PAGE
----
When I curled up with Marc Romano’s book on crosswords, I thought it was a halfway decent read. Then I changed my mind relegrated it to crapdom, and wondered if I was off the mark.
Well, James Kaplan in the NYTimes Sunday Book Review seems to feel the same way.
I don’t mind someone telling me how smart he is - so long as he can prove it in a somewhat endearing way. The problem with Romano is he’s not that smart, and he’s not endearing at all.
Worse yet, he makes egregious blunders you just don’t expect from a self-proclaimed polymath.
Earlier I read some of the custoner reviews at Amazon - mostly bad if memory serves - and a couple of them picked up on some facts that Romano inexplicably slipped up on. But there was one that no one caught. I swear to God that in an aside, Romano mentions that the Red Sox finally beat the Yankees in the World Series. (If you need clarification on that point, ask a baseball fan.)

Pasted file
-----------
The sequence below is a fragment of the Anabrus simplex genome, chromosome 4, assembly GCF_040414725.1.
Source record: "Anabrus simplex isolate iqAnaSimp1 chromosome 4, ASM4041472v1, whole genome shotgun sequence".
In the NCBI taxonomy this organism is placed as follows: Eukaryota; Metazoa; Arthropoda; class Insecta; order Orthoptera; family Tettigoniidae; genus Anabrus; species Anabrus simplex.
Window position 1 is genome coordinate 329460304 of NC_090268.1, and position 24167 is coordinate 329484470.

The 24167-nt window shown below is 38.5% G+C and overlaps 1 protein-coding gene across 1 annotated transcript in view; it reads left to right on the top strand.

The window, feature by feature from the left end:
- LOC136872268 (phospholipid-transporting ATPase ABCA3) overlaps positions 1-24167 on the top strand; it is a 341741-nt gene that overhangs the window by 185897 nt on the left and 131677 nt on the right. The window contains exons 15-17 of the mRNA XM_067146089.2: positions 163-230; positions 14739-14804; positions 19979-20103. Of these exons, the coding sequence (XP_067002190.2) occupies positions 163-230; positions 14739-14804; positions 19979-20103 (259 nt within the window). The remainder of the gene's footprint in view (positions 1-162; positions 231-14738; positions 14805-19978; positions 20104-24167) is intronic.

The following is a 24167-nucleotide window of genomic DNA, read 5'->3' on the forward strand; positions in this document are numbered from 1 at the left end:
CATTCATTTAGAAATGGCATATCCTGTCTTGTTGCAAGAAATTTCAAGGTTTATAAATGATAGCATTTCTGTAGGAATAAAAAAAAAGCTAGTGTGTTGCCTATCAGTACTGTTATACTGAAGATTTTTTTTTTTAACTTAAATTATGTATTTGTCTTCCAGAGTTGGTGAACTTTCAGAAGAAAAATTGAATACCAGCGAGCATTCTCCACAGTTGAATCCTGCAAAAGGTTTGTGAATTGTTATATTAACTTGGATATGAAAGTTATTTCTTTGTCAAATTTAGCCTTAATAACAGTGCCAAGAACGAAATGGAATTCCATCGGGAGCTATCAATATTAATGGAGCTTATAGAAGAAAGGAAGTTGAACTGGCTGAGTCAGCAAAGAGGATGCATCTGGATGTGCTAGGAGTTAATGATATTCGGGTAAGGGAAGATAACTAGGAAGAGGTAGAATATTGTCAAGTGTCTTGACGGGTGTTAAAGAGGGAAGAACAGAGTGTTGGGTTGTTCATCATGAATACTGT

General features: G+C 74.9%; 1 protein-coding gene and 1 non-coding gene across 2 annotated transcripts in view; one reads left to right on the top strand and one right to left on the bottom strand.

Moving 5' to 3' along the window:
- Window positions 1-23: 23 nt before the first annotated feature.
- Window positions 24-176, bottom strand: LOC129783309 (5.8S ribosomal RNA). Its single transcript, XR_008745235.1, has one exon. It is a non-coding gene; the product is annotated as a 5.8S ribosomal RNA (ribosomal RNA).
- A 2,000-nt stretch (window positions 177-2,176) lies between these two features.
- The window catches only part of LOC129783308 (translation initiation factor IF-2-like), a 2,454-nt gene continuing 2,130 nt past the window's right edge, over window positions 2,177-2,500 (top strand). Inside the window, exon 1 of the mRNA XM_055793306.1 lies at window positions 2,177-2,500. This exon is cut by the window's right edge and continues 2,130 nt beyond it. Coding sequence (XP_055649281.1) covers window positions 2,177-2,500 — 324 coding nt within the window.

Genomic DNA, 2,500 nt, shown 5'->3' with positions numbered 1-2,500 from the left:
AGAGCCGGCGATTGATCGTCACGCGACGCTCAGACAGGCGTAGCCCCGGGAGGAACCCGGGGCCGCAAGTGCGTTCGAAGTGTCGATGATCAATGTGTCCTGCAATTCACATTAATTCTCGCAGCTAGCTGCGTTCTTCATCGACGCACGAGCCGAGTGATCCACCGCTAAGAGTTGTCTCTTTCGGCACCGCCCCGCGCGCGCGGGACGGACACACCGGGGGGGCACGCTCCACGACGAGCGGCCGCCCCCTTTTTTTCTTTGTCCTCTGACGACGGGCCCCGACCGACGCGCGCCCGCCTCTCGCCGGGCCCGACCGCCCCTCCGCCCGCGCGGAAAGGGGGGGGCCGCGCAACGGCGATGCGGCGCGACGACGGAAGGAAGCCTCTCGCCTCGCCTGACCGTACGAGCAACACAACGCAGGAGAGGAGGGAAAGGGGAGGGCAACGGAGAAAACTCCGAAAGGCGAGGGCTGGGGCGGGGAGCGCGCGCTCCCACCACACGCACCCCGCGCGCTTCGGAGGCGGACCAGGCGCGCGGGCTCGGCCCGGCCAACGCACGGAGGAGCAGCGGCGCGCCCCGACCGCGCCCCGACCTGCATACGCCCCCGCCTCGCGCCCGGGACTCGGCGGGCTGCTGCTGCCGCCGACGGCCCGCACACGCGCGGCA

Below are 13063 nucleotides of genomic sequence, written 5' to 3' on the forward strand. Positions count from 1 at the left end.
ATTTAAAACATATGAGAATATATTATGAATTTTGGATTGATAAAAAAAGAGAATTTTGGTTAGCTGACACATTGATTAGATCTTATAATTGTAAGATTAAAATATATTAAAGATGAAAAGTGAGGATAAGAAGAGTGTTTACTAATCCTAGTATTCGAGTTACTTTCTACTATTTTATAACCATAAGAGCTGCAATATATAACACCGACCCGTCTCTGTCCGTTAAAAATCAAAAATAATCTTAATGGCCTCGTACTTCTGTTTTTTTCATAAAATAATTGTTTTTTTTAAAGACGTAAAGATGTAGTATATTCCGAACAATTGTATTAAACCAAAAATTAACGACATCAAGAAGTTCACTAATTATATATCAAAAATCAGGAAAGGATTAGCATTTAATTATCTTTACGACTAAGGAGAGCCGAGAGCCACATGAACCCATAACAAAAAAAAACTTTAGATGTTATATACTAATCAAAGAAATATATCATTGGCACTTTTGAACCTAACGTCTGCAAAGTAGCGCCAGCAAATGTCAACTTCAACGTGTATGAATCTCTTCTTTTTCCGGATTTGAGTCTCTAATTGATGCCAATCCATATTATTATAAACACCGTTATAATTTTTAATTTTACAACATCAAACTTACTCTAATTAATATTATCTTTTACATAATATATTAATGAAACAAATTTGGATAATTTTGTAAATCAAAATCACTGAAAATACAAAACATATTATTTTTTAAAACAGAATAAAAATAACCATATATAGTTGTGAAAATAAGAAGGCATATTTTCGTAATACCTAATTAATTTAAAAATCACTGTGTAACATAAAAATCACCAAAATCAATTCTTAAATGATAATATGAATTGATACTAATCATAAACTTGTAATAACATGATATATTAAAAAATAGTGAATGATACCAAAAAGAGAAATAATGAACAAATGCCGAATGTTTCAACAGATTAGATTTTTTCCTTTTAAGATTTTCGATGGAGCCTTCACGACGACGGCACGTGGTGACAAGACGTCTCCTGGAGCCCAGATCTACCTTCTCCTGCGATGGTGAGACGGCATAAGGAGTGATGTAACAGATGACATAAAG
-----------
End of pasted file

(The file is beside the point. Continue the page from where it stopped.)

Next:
Anyway, you can find it at…
All in all, I’d say, don’t buy the book. If you must read it, get it from the library. And while you’re there, make the trip count. Pick up a copy of Who Killed Roger Ackroyd?: The Mystery Behind the Agatha Christie Mystery… by Pierre Bayard.
Bayard is a French psychoanalyst, and his premise is that Hercule Poirot got it wrong. Someone else killed Roger Ackroyd. Mon Dieu, mes amis! Hercule’s leetle gray cells must have fallen asleep. :eek:
Check it out at amazon.com.
(I’ve already ordered a copy, hoping it’s wonderfully clever.)